Several states across the country have passed or are trying to pass anti-Transgender legislation and in 2021 alone, more than 57 transgender or gender non-conforming people lost their lives due to violent means. This was after 2020 was said to have been the worse year for such fatalities. In their press release for transgender artist Cassils’s latest work Human Measure, which I attended at Roy and Edna Disney CalArts Theater (REDCAT) on Thursday, October 13, 2022, it asks: “How do we manifest empowerment, sensuality, and self-actualization in a society that actively tries to erase us?” This question is far too broad to answer in one single work, but Cassils definitely captures one’s attention and causes him/her/them to look head on at the subject.
Human Measure can not be classified as just dance or theater. It is a work of art that encompass several mediums: dance, theater, art, music, multi-media and performance art. It is a piece that, although tedious at times, will not let go of one’s attention. The extraordinary lighting by Christopher Kuhl places one inside a photographer’s dark room and causes one to look through the lens of the transgender community and those on the outside. Five massive flashes like flashbulbs from an old camera, briefly blind the audience and like those old flashbulbs, they left behind an image that only slowly dissipated.
The work opens with a six bodies barely visible lying on the floor. As the red hued lighting begins to increase, but never to full intensity, these six nude or almost nude performers rise, collect into a line at a slow pace that brought to mind the famous Japanese performance artists Eiko and Koma. The rich but drone-like electronic score by composer and media artist Kadet Kuhne greatly enhances the sense of personal and communal loneliness experienced by many members of the LGBT+ community. In addition to the sometimes metallic droning of Kuhne’s music, they add in a long single human moan which suggests extreme sadness or longing.
Although primarily pedestrian, the movement choreographed by Los Angeles based Jasmine Albuquerque is intensely poignant for the subject matter. Though uncomplicated, no gestures or groupings were wasted or excessive; clearly representing the sense of isolation, anger, fear, comradery, acceptance and yes, hope through actions that were purely human. The one section that came close to being defined as dance, was when the performers walked across the stage moving through a single shaft of light, leaving behind or collecting a lone figure that expressed an emotion through movement. It was a clear reference to loneliness felt within a crowd as a result of feeling “different.”
The final section of Human Measures unfolded extremely slowly. The performers untapped a piece of the stage covering – which I later found out was muslin, rolled it up, and brought in rigging to attach to the muslin. Flowing from an unseen source, water filled the now trough-shaped material and as the performers seemed to be massaging the surface below it. After a lengthy time, a very subtle light cue occurred and the flooring was raised by those onstage to review a large canvas with fifteen or so body silhouettes imprinted on it; a piece of artwork that Cassils says “reinterprets” the 1960s Anthropometries paintings of French artist Yves Klein. This is made clearer as the “painting” is back lit with blue light. Klein used what is called monochrome abstraction which involves the use of one color over an entire canvas. It became even clearer to me why Cassils wanted to use this color when I read in a description of Klein’s piece titled “Blue Monochrome (1961) at MoMA (Museum of Modern Art) that Klein saw monochrome painting as an “open window to freedom, as the possibility of being immersed in the immeasurable existence of color.”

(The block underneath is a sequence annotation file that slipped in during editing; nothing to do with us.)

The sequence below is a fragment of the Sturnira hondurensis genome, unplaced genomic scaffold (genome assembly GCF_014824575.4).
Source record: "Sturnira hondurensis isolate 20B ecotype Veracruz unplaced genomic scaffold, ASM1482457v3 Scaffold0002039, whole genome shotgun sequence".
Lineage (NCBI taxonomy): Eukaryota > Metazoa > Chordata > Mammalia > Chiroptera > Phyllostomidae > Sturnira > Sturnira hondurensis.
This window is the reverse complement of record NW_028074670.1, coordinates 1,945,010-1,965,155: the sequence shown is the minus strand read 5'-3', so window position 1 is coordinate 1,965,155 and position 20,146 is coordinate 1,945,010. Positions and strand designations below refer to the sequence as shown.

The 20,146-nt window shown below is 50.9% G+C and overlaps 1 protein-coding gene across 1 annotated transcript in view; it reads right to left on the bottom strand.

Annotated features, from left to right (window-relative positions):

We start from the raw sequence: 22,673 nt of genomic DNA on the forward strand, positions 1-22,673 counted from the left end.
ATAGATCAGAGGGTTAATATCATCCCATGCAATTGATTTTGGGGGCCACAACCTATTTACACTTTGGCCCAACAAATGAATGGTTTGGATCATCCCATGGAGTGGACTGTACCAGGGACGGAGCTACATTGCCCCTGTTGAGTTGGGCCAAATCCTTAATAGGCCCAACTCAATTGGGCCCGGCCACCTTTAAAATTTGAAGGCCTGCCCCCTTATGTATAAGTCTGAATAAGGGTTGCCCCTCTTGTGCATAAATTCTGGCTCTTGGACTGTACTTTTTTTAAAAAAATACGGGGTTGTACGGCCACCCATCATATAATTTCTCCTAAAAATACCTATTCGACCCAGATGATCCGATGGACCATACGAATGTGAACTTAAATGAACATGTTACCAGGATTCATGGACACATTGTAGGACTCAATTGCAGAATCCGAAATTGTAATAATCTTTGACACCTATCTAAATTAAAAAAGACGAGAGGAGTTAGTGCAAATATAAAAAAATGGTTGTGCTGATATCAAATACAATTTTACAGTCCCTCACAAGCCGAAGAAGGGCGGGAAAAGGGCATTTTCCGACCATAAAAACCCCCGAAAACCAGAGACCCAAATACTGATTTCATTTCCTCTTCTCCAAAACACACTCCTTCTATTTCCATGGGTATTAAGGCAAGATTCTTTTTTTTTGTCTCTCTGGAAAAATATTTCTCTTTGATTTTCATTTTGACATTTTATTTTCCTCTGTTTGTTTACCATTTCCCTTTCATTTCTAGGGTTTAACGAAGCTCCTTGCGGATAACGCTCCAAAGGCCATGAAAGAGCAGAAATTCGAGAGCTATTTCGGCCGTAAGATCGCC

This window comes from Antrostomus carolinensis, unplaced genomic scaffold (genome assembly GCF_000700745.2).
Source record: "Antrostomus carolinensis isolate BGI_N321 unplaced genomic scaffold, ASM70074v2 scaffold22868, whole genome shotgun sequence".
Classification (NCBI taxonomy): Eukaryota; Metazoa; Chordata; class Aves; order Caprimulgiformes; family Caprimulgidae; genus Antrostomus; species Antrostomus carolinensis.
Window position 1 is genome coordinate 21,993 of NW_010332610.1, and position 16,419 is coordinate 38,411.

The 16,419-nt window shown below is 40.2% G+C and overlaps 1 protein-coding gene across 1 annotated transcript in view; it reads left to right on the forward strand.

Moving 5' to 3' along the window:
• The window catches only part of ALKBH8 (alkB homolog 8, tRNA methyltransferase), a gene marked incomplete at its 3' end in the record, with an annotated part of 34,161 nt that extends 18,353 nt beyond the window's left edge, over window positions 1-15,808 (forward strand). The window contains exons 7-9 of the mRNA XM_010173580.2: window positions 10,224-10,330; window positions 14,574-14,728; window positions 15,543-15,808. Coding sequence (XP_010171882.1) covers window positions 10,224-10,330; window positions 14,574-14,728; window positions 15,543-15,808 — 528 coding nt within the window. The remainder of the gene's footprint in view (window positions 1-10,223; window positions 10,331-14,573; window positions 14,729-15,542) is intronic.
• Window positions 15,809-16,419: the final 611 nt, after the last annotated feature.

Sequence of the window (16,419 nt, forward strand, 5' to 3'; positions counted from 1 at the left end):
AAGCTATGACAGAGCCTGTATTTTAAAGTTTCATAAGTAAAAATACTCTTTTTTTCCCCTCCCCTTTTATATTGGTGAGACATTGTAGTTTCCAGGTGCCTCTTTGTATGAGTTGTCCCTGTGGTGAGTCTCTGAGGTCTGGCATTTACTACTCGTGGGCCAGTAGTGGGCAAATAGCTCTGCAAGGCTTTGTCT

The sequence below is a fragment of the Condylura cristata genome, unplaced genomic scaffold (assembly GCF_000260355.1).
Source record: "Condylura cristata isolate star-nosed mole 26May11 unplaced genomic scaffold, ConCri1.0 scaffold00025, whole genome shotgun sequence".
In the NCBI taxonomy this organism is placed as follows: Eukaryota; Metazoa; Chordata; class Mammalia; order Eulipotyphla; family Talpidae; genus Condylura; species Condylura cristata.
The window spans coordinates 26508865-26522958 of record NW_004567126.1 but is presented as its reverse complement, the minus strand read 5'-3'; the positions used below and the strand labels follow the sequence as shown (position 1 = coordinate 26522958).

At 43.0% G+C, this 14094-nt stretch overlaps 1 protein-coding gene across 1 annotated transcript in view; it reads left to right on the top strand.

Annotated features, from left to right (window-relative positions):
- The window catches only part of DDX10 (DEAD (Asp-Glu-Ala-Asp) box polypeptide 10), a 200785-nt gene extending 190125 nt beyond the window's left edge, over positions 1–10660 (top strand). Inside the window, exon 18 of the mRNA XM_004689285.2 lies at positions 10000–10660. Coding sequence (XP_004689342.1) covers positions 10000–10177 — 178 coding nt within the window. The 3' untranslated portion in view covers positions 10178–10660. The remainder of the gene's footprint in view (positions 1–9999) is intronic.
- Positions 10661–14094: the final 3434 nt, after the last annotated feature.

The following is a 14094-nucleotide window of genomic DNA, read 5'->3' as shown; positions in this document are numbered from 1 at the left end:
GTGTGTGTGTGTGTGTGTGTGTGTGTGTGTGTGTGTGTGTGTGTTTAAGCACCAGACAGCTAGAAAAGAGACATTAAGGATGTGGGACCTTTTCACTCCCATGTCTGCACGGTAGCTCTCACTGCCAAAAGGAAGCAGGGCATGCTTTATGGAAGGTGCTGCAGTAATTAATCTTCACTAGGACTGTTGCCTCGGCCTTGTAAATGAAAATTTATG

The program explains that the process used to create this type of painting is called Cyanotype, “a photographic printing process that produces brilliant blue images created through solar exposure and developed in water. It went on to explain that during the summer of 2022, twenty trans and non-binary Los Angeles artists spent hours in the hot sun to help create images that indexes the choreography. Their names are: Nano Arenado, Erika niko barrios, Caleb Craig, Carmina Escobar, Rocket de la Luna, Marsian De Lellis, Aidan Dick, Sakara Fjørn, Mud Howard, Vaughan Larsen, Christina Lujan, Julietta Magaña Pérez, Lio Mehiel, Elliot Musgrave, Sydney Rogers (Miss Barbie Q), Lex Ryan, Sassy, and Alec Stoddard.
The six performers in Human Measures were not only talented but, for me, extraordinarily brave to perform nude in front of a sold out house. They names are: Canyon Carballosa, Kaydence De Mere, B Gosse, Jas Lin, Alucard Mendoza McHaney, and Cassils.
The Creator of Human Measures was Cassils; Choreography by Jasmine Albuquerque; Music Composed by Kadet Kuhne; and Lighting Design by Christopher Kuhl.
The vocalists in the score by Kuhne include: Leslie Allison, Ben Barwick, Lucas Bouk, Caleb Craig, Noah D, Aron Dahl, C Han, Parker Heyford, Sof Kreidstein, Oliver Lyric, Valeria Radchenko, Lou Sheppard, Emma Tome, Tobaron Waxman, Vanessa Wheeler, Socks Whitmore, Sasha Wilde, and Torii Wolf.
To learn more about Cassils, please visit their website.
To find out more about REDCAT, please visit their website.
Written by Jeff Slayton for LA Dance Chronicle.
Featured image: Human Measure at REDCAT – Choreographer: Jasmine Albuquerque. Dancers: Canyon Carballosa, Kaydence De Mere, Cassils, B Gosse, Jas Lin, Alucard Mendoza McHaney. Created by Cassils – Photo by Angel Origgi.